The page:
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The Army Budget fiscal year 2012 an analysis

September 15, 2011

As I write this letter, I am reflecting on the fact that ten years have passed since the cowardly attacks of 11 September 2001. For ten years, this nation has experienced continuous war, and for ten years thousands of Americans have volunteered to join the fight. For ten years, more than 100,000 Reservists have stepped forward. For ten years, thousands of Army civilians have also deployed to those theaters to support America’s Soldiers. For the past ten years—as for the 226 years that came before—America’s Army has fulfilled its commitment to its fellow Americans.

America’s Soldiers continue the fight in some of the most difficult places in the world. They are training local forces and working with local citizens to make positive change in their lives. Our Soldiers are making progress in the Army’s mission to defeat terrorism—yet the international environment is perhaps more threatening, complex and uncertain than at the beginning of the century. At the same time, America’s Army has made great strides to reset the force and provide the nation with a flexible force for the 21st century.

At home, America is facing a very difficult economic situation. Since 2002 the federal government has racked up annual deficits and a growing national debt. Today, the debt is almost equal to the annual national economy. Many of our fellow citizens are dealing with the highest continuing rate of unemployment since the Great Depression. Americans are divided about how to rein in the deficits—and some Americans are looking to the Department of Defense and the Army for cost avoidance or budget cuts. The current economic situation is aggravated by the inability of our elected officials to arrive at a shared plan, as evidenced by the passing of continuing resolutions rather than real budgets.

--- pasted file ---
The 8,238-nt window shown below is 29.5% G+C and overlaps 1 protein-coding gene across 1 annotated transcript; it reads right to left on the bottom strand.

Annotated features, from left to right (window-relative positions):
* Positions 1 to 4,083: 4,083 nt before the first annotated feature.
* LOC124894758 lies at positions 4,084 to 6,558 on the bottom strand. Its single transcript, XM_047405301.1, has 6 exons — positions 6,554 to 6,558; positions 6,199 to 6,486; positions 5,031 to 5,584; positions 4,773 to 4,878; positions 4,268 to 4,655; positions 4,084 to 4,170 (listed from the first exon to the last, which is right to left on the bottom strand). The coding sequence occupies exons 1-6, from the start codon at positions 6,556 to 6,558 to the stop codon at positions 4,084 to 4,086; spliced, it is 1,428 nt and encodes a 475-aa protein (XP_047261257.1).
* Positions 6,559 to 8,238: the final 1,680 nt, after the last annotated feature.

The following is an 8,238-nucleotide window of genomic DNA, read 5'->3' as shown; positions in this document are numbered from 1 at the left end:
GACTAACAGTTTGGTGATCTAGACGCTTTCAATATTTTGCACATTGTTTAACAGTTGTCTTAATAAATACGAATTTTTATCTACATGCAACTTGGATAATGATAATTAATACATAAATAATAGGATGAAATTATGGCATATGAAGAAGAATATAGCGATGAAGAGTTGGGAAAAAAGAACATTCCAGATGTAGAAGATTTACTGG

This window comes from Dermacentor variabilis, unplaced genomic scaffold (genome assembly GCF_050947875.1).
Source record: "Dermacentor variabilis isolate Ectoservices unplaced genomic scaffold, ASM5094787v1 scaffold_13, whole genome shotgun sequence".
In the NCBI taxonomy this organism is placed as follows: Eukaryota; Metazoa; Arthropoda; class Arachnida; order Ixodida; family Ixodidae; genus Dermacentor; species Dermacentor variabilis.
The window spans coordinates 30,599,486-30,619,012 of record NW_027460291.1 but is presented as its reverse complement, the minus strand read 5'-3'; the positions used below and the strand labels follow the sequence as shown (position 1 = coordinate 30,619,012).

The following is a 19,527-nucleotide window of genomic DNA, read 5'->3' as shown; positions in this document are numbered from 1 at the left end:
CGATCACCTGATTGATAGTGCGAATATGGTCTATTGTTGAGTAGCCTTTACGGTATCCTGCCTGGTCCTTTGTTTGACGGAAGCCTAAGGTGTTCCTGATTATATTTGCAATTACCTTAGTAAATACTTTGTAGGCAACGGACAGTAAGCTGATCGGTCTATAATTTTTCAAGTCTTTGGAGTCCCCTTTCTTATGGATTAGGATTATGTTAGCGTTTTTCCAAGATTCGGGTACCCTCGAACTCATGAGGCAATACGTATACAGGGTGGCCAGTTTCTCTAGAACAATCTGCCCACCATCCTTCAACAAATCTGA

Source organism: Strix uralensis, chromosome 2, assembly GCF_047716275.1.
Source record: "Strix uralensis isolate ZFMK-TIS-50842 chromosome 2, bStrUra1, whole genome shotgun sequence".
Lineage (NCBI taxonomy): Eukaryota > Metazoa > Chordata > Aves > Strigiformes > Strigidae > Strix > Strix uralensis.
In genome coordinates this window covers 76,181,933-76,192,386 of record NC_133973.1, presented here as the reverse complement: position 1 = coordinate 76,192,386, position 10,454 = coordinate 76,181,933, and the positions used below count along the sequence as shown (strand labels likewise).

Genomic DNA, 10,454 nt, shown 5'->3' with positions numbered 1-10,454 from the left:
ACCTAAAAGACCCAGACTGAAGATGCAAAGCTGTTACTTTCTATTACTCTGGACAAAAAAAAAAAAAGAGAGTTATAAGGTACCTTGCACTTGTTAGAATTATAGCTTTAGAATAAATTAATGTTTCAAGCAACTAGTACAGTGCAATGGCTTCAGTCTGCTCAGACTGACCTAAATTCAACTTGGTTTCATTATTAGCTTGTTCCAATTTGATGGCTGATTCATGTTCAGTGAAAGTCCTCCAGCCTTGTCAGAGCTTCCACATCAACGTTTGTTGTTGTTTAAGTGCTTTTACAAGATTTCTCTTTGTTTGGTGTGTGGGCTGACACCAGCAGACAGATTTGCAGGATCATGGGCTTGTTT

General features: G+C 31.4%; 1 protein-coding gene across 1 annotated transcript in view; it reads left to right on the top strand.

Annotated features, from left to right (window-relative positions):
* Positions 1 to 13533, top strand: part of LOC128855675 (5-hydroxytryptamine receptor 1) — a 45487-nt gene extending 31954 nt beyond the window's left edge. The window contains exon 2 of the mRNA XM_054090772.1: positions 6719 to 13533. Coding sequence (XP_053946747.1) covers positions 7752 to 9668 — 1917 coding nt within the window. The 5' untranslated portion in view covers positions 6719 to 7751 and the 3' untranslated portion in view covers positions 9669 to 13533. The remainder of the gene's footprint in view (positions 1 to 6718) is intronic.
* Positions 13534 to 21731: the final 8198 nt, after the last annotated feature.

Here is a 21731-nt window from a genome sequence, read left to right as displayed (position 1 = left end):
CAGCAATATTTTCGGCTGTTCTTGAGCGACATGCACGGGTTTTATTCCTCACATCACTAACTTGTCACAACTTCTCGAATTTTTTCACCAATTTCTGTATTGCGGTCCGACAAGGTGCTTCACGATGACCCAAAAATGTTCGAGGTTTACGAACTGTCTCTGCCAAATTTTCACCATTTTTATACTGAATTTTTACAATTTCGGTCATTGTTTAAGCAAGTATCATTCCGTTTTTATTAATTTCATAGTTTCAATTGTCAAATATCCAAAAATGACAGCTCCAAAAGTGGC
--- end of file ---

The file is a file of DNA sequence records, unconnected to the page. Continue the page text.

At home, America is facing a very difficult economic situation. Since 2002 the federal government has racked up annual deficits and a growing national debt. Today, the debt is almost equal to the annual national economy. Many of our fellow citizens are dealing with the highest continuing rate of unemployment since the Great Depression. Americans are divided about how to rein in the deficits—and some Americans are looking to the Department of Defense and the Army for cost avoidance or budget cuts. The current economic situation is aggravated by the inability of our elected officials to arrive at a shared plan, as evidenced by the passing of continuing resolutions rather than real budgets.

In the past ten years, Americans, individually and through their elected officials, have kept their promise to provide the very best materiel and equipment, the best training, the best support to Soldiers and their families and the best care for wounded warriors. America needs to continue to honor its obligation to provide adequate numbers of Soldiers and the best for those Soldiers—to provide essentials to protect those who serve. America’s Army needs to meet its duty to the nation, to provide the best national security and to act as stewards of the public trust. Doing so in a manner the United States can afford requires prioritizing and balancing, which is difficult to do, but America’s Army has always stepped up to the challenges. As President Obama observed at the American Legion convention on 30 August 2011, “America’s military is the best that it’s ever been.”

The Association of the United States Army fully supports the Army—active Army, Army National Guard, Army Reserve, Army civilians and the families and communities who stand behind them all—as it faces its many challenges. Fiscal Year 2012 Army Budget—An Analysis is just one of many ways we speak out on issues important to the American Soldier, American landpower and the security of the nation and the world.